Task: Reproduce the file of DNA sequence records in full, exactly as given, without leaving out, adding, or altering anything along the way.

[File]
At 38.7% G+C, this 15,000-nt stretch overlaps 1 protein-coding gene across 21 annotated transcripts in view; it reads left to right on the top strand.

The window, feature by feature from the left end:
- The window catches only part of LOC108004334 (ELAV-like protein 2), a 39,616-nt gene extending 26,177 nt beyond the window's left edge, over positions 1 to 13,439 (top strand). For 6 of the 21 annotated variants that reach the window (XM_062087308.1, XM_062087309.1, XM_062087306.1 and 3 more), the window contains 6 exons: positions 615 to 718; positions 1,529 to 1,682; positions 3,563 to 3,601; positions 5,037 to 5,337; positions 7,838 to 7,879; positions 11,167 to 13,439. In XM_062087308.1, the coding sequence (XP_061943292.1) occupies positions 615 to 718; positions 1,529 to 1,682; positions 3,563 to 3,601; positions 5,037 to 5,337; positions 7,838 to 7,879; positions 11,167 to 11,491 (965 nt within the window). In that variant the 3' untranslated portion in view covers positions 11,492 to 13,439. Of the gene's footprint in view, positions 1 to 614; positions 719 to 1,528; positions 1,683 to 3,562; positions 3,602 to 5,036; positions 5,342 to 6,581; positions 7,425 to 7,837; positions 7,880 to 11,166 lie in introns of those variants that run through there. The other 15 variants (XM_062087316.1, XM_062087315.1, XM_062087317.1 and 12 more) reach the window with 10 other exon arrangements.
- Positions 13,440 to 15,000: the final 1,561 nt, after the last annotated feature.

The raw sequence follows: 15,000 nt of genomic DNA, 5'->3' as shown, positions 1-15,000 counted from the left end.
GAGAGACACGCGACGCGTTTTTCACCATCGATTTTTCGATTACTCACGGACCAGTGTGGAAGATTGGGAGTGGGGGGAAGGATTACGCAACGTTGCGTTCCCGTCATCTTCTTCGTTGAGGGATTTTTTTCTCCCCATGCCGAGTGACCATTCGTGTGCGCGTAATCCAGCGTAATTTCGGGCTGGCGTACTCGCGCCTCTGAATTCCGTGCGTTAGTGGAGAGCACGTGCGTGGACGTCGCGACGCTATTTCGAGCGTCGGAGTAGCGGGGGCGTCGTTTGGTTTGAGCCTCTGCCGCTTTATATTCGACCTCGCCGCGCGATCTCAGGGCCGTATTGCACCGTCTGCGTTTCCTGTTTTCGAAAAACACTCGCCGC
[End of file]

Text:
At 38.7% G+C, this 15,000-nt stretch overlaps 1 protein-coding gene across 21 annotated transcripts in view; it reads left to right on the top strand.

The window, feature by feature from the left end:
- The window catches only part of LOC108004334 (ELAV-like protein 2), a 39,616-nt gene extending 26,177 nt beyond the window's left edge, over positions 1 to 13,439 (top strand). For 6 of the 21 annotated variants that reach the window (XM_062087308.1, XM_062087309.1, XM_062087306.1 and 3 more), the window contains 6 exons: positions 615 to 718; positions 1,529 to 1,682; positions 3,563 to 3,601; positions 5,037 to 5,337; positions 7,838 to 7,879; positions 11,167 to 13,439. In XM_062087308.1, the coding sequence (XP_061943292.1) occupies positions 615 to 718; positions 1,529 to 1,682; positions 3,563 to 3,601; positions 5,037 to 5,337; positions 7,838 to 7,879; positions 11,167 to 11,491 (965 nt within the window). In that variant the 3' untranslated portion in view covers positions 11,492 to 13,439. Of the gene's footprint in view, positions 1 to 614; positions 719 to 1,528; positions 1,683 to 3,562; positions 3,602 to 5,036; positions 5,342 to 6,581; positions 7,425 to 7,837; positions 7,880 to 11,166 lie in introns of those variants that run through there. The other 15 variants (XM_062087316.1, XM_062087315.1, XM_062087317.1 and 12 more) reach the window with 10 other exon arrangements.
- Positions 13,440 to 15,000: the final 1,561 nt, after the last annotated feature.

The raw sequence follows: 15,000 nt of genomic DNA, 5'->3' as shown, positions 1-15,000 counted from the left end.
GAGAGACACGCGACGCGTTTTTCACCATCGATTTTTCGATTACTCACGGACCAGTGTGGAAGATTGGGAGTGGGGGGAAGGATTACGCAACGTTGCGTTCCCGTCATCTTCTTCGTTGAGGGATTTTTTTCTCCCCATGCCGAGTGACCATTCGTGTGCGCGTAATCCAGCGTAATTTCGGGCTGGCGTACTCGCGCCTCTGAATTCCGTGCGTTAGTGGAGAGCACGTGCGTGGACGTCGCGACGCTATTTCGAGCGTCGGAGTAGCGGGGGCGTCGTTTGGTTTGAGCCTCTGCCGCTTTATATTCGACCTCGCCGCGCGATCTCAGGGCCGTATTGCACCGTCTGCGTTTCCTGTTTTCGAAAAACACTCGCCGC